“People were simply pouring in,” Hallwyl Museum spokesperson Margareta Berglund told The Local.
“So we responded by extending our opening hours on the weekends.”
And the glamour of the smash hit television series seems to have rubbed off on the museum’s total visitor tally.
“We saw an increase of 12 percent since last year, which had also been a good year for visitors,” museum director Heli Haapasalo said in a statement.
Beatrice Posner was one visitor to the show. “You really got a feeling for what it was like to be alive during that time,” she told The Local.
“I really enjoyed all of Lady Mary’s dresses, they were beautiful and very appealing.”
Another visitor told The Local on Twitter that the dresses were minuscule.
“The actors must have be very small to get into them.”
The museum, which was once the residence of the well-to-do von Halwyll family, has now extended the exhibition until January 20th, 2013.
Originally, the curators decided to bring the exhibition “Costumes of Downton” to Sweden because many of the museum’s regular visitors told them how the apartments reminded them of the life of the Crawley family and their servants in the series.
“The museum’s history is reminiscent of the series Downton Abbey,” noted museum representative Samuel Norrby as they announced the show.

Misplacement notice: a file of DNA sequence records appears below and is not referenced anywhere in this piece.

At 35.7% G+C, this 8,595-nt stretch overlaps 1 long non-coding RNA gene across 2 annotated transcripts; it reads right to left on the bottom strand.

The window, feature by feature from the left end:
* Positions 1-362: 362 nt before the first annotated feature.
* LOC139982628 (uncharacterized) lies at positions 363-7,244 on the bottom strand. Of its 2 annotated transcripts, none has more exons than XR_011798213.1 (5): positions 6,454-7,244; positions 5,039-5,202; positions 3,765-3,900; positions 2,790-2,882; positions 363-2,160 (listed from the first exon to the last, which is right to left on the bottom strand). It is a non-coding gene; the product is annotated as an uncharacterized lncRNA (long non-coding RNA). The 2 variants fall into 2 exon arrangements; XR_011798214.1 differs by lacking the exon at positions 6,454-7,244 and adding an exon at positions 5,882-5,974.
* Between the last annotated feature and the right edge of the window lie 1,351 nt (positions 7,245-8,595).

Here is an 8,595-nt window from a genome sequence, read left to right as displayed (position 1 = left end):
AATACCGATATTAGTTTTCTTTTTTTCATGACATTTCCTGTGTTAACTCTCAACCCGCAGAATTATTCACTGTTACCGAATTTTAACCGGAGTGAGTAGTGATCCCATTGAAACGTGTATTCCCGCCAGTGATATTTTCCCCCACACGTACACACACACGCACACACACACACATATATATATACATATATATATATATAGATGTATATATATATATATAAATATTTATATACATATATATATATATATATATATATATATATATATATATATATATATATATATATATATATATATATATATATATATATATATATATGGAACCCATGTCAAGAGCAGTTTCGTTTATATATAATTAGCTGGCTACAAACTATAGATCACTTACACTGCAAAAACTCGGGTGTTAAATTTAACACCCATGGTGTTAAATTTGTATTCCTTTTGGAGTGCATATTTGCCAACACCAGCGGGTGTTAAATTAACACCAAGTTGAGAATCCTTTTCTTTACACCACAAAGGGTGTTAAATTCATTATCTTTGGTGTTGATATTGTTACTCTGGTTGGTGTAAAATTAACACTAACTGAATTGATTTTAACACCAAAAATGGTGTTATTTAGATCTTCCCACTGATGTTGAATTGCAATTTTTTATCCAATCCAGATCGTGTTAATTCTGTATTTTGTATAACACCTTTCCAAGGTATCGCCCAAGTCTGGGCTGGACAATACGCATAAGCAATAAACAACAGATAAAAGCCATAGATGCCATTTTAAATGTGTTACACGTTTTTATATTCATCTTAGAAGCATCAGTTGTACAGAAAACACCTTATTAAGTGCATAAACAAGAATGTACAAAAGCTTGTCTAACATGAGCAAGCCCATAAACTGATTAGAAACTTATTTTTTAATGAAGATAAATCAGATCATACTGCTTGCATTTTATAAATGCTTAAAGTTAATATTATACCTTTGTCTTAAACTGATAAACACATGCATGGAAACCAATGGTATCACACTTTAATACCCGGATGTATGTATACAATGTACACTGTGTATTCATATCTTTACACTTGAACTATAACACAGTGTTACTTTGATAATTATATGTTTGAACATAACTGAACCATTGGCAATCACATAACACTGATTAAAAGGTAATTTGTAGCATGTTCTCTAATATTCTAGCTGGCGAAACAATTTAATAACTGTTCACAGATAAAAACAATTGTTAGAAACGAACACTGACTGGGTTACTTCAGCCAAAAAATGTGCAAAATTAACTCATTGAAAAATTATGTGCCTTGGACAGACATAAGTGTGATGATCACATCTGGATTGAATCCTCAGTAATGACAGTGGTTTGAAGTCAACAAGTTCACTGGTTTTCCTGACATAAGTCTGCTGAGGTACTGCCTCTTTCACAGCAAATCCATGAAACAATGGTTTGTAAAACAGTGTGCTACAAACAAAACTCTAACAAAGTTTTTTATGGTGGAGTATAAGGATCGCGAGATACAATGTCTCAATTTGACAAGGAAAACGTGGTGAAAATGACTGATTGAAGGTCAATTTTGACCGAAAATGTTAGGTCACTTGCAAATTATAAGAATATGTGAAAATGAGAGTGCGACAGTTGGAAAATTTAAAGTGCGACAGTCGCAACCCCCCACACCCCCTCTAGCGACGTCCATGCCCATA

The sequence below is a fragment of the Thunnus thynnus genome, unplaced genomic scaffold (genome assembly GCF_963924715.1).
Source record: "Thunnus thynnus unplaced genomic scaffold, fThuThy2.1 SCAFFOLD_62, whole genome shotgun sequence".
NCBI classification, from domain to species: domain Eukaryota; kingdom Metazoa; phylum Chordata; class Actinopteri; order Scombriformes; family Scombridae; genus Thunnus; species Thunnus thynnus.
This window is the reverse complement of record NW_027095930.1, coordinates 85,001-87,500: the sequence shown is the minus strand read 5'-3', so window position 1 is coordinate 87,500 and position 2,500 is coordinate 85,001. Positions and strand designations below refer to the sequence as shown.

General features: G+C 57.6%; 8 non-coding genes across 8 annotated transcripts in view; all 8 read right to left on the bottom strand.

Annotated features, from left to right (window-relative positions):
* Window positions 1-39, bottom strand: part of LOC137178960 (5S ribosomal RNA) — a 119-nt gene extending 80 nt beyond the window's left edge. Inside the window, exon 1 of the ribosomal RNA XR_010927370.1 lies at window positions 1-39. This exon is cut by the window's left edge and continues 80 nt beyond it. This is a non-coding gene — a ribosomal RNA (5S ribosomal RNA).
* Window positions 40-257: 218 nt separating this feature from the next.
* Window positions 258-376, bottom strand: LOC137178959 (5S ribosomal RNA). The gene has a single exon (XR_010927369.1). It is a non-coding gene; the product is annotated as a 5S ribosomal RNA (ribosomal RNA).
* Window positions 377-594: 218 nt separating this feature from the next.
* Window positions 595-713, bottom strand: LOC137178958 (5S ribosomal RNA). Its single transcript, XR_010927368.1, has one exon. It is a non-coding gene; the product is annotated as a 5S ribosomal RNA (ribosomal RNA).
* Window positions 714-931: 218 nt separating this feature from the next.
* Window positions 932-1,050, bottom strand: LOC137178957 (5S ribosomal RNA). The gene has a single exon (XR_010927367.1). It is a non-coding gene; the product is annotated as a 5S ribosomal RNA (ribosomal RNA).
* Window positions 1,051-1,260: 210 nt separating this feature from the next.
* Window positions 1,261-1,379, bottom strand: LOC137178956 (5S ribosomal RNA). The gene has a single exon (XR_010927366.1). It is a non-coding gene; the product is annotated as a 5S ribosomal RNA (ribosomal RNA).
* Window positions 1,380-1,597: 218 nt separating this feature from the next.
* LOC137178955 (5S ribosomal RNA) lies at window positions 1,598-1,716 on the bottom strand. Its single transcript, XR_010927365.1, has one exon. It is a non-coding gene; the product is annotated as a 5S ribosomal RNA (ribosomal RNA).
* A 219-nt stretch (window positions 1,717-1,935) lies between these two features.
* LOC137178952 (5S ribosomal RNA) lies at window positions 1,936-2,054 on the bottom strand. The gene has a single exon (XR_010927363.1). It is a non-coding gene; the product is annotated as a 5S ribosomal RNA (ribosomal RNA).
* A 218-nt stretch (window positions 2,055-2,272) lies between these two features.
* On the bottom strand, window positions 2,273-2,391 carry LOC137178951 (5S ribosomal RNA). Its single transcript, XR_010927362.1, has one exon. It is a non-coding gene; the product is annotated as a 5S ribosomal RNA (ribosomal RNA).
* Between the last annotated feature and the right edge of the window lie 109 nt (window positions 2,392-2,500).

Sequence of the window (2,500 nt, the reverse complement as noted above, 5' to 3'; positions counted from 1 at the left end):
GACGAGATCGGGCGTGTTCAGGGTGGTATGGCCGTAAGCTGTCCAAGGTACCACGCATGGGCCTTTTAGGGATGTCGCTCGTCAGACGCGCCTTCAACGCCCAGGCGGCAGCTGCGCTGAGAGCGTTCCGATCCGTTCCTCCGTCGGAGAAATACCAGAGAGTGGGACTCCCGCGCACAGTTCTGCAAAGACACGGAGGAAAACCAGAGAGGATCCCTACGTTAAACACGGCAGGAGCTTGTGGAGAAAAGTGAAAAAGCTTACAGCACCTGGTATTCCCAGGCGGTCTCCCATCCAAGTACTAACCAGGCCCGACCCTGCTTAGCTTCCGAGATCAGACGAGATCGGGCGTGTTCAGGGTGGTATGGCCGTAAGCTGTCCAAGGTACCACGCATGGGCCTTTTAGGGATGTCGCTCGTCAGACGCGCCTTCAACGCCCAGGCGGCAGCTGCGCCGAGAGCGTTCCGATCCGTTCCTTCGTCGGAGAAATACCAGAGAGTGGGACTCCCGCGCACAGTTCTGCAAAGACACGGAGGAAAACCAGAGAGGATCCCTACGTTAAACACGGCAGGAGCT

The Edwardian clothes have been selected from the first season of the show.
Hallwyl Museum spokesperson Margareta Berglund, who in particular loves one of Lady Mary’s gown in the exhibition, says she is fond of the entire presentation.
“The clothes are shown in the different rooms of the apartment. It’s like they’re here visiting,” Berglund told The Local.
“It’s almost as though they’re sitting there in the drawing room chatting to one another.”
The show also includes the servants’ outfits. It also mixes in some items from the museum’s own clothes collection in order for visitors to learn about similarities and differences between English and Swedish upper class families in the early 1900s.
“I think the show is such a hit because it illustrates the divide between the rich and the poor,” visitor Beatrice Posner told The Local.
The museum also credited the 2012 exhibition “Vackert vikt” (Beautifully Folded) for helping break the visitor record.